Yearning for Wonderland
I have not reviewed many ebooks on my blog, but made an exception in this case as I’d been intrigued by the sample chapter and wanted to read the rest. When A.G.R. Moore (@agrmoore on Twitter) approached me, I agreed to review his book, The Unseen Chronicles of Amelia Black.
The book is a little fantasy and a little steampunk: there are wizards and robots and monsters and a haunted forest. And an airship, naturally. The illustrations were done by Gillian Reid and, honestly, were some of the best I’ve seen. It was a perfect marriage of picture and text. Her interpretations really brought the story to life.
I enjoyed Amelia as a heroine, as she’s exactly the type of plucky little girl I would follow into an adventure like this. There is a great exploration of the shades of grey within us all – not all of the good guys are good and even the bad guys are not as they seem. Amelia has powers that she struggles to control, on her quest to find her parents.
The narrative suffered from a slightly disjointed feeling. The action would occasionally leave Amelia for awhile and focus on the other characters, but none of them had the draw for me that she did. It was a quick read and pleasurable.
Some truly not-so-nice things happen to the characters along the way, a few nightmarish moments, so be prepared. This book would be too intense for young children, but might be just right for tweens and, of course, adults who enjoy Young Adult literature. I recommend this book for lovers of Tim Burton, Neil Gaiman’s Coraline, and dark fantasy.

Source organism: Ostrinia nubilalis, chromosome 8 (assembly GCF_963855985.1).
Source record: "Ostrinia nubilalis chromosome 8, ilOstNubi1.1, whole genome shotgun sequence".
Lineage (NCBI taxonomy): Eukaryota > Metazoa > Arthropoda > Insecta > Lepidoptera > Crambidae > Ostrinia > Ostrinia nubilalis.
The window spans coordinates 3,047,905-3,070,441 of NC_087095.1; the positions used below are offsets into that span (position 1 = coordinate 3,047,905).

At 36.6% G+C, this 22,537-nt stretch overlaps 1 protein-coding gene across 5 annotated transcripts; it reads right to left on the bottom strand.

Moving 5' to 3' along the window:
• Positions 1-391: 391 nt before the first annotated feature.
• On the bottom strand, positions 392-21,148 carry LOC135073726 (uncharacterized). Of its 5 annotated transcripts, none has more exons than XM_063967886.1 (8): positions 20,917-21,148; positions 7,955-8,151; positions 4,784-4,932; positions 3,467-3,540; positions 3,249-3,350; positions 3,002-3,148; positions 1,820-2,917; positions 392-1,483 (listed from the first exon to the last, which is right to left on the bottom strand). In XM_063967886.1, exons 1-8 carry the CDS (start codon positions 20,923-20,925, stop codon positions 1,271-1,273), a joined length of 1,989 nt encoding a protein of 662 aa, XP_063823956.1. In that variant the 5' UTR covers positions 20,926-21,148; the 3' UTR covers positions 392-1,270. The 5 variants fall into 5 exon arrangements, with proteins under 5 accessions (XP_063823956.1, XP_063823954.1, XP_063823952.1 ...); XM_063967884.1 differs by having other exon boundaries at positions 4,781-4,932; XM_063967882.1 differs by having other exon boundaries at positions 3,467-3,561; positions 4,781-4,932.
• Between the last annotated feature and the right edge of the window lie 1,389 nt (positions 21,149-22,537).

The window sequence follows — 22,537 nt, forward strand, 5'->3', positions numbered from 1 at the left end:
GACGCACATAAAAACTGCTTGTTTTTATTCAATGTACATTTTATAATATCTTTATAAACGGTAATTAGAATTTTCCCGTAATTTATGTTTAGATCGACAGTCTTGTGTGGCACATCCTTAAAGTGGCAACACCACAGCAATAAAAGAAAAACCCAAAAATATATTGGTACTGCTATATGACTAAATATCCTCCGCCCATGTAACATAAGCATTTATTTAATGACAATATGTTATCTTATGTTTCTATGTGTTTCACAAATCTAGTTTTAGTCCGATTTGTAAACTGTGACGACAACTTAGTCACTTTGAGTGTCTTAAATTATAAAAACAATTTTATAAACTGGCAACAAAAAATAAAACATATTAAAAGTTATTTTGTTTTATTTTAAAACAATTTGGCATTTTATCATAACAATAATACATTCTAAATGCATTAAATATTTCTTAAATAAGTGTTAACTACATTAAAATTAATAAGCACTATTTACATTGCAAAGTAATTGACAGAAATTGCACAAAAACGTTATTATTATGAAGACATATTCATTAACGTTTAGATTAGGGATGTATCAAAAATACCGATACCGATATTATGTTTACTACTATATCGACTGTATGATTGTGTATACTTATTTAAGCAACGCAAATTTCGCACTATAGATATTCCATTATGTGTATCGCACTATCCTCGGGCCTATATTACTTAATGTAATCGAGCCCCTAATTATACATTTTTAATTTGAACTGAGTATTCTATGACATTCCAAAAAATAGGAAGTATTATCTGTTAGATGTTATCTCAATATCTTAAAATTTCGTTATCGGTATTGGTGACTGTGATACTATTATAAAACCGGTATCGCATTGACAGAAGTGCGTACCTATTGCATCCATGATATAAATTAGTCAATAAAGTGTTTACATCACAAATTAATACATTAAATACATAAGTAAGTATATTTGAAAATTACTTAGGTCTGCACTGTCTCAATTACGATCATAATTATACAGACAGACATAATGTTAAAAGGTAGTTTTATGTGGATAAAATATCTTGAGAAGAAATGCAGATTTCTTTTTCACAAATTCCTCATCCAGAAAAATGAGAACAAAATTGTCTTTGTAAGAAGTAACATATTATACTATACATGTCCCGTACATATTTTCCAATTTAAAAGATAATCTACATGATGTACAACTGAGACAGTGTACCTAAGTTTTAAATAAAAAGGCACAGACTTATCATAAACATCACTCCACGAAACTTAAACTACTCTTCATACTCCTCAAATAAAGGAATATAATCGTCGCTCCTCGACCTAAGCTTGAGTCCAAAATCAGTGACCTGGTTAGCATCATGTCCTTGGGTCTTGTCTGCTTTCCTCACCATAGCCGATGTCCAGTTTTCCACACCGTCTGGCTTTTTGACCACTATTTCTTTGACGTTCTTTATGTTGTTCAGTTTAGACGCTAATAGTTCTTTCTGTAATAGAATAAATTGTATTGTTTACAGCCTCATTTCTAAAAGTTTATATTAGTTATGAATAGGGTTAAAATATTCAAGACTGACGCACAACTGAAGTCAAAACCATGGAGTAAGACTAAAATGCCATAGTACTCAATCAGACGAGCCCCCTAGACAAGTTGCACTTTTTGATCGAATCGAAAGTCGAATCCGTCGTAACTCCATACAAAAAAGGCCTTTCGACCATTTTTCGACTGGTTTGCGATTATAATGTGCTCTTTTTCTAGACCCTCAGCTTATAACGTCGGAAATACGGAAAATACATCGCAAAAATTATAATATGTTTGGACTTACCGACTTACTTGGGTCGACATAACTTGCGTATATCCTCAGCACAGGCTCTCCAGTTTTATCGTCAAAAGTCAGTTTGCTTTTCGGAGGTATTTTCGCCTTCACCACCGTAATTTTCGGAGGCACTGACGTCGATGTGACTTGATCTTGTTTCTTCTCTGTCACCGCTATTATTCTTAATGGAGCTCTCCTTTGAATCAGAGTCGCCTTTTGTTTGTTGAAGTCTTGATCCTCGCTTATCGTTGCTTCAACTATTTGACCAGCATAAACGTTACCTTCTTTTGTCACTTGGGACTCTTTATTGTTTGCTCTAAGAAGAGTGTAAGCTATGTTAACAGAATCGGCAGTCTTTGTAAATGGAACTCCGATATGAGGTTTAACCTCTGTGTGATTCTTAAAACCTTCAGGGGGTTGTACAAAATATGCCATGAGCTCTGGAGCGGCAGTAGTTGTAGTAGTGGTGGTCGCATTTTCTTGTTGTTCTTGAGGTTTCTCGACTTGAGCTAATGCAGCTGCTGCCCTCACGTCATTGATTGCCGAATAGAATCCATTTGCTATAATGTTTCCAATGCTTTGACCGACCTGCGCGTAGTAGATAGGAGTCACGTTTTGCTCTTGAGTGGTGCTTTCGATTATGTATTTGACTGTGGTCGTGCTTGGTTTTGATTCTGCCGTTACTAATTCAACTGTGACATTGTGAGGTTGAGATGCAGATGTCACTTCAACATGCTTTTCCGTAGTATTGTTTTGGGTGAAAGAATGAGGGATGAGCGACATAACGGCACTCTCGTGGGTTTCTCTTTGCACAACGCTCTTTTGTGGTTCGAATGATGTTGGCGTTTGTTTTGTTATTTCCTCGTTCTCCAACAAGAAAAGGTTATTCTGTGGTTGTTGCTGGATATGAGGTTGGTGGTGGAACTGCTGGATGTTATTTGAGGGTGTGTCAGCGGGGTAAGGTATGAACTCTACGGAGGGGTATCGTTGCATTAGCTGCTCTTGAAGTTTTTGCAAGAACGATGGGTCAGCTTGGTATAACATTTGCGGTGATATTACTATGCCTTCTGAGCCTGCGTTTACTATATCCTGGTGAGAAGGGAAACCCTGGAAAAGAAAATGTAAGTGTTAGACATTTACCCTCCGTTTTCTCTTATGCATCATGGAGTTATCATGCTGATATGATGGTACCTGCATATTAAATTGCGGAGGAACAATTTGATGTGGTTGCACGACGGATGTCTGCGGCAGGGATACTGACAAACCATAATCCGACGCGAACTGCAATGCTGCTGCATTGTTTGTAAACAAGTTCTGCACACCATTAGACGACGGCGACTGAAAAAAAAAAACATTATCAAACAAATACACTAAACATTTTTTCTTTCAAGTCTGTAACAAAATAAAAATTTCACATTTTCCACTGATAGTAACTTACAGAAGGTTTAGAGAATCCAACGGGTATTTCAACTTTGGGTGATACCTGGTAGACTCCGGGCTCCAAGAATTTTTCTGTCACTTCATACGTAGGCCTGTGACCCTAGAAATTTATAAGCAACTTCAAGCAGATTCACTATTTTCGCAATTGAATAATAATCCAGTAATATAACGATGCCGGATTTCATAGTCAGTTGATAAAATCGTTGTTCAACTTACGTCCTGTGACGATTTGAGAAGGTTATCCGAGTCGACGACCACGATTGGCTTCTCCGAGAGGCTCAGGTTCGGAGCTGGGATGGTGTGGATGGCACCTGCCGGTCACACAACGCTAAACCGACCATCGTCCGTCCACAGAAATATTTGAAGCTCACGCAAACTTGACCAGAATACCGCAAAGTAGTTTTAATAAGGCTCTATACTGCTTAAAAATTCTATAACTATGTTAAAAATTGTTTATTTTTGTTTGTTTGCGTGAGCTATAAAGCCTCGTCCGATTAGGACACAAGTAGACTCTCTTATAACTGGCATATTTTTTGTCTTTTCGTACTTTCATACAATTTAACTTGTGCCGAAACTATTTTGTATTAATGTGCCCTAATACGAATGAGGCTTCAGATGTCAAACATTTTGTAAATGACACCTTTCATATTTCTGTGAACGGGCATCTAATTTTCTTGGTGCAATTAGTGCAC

It’s a very affordable buy on Amazon and totally worth it – support indie authors!
There’s a dark, twisted underbelly to fairytales that modern parents generally do not acknowledge.
Early fairytales were often moralizing, cautionary tales with very real messages: do not walk into the woods alone, do not always trust the honeyed words of strangers, not every fair face is your friend.
In the original tale, the Little Mermaid feels like she is walking on swords when she uses her legs and dies in the end of a broken heart, returning to the sea as foam.
Our contemporary, sanitized and Disneyfied stories are pastel-colored and always have a happy ending. While there are dark moments (notably Maleficent in Sleeping Beauty terrorized me), we are comforted and secure in the knowledge that our protagonist will succeed in their quest, often accompanied by crooning crabs.
Failure, ruin and despair don’t have much play in modern fairytales, except in books like Lies, Knives and Girls in Red Dresses by Ron Koertge (illustrations by Andrea Deszo).
“Do you want to sleep? Find another storyteller. Do you want to think about the world in a new way?
Come closer. Closer, please. I want to whisper in your ear.”
Even the cover promises dark dreams: a lascivious red tongued wolf threatening to gobble a girl in a red dress.
These are true retellings. Do not look here for many happy endings. At best, his characters end up with their expected version of happiness, which isn’t so permanent after all. At worst, maiming, suffering and beautiful death.
If you enjoy the original Grimm Brothers stories, if you like your tales with a razor’s edge, Lies, Knives and Girls in Red Dresses will be your cup of tea. The finely designed laser-cut illustrations from Andrea Deszo give the look of old-world woodcuts, adding a perfect punctuation to the dark-rimmed stories.
Here are twenty reimagined tales, written in free verse ranging from poetic prose to rhymed couplets. It reads like stories rather than poetry, though, and is quite easy to slide into.
My favorite is a series of five stories on Rapunzel, from the point of view of the mother, the father, the witch, the prince and Rapunzel. It will make you rethink Happily-Ever-After.
Lies, Knives and Girls in Red Dresses is available for pre-order on Amazon. It releases July 10, 2012.
Thanks to Candlewick Press and Raquel Matos for the advance copy to review.
The Book of Unwritten Tales begins with a “spirited leap” onto the back of a dragon and doesn’t let go till the very end, some 20-odd hours later.